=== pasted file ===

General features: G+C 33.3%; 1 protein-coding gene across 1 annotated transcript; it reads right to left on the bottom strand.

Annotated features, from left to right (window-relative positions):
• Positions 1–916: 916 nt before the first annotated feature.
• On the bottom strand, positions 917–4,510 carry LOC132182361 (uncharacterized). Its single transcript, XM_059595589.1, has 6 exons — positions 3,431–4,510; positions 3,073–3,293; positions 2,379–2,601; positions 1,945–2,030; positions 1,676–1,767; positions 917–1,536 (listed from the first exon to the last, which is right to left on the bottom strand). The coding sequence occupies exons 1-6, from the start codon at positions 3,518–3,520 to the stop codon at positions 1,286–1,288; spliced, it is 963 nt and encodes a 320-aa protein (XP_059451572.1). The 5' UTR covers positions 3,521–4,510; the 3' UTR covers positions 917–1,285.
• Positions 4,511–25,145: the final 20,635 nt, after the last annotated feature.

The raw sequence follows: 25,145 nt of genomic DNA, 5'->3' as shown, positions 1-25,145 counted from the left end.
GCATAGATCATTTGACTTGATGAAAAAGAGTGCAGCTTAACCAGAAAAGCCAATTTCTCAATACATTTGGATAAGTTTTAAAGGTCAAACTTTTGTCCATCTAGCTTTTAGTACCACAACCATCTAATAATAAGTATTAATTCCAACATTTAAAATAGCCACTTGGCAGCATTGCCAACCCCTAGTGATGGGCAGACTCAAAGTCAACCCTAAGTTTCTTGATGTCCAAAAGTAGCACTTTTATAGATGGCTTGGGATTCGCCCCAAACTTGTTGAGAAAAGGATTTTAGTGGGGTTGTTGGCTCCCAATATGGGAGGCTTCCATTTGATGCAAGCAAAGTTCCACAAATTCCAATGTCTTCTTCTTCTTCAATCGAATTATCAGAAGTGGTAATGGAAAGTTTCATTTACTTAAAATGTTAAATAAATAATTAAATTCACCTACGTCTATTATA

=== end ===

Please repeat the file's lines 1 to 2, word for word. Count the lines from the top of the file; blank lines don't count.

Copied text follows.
General features: G+C 33.3%; 1 protein-coding gene across 1 annotated transcript; it reads right to left on the bottom strand.

Annotated features, from left to right (window-relative positions):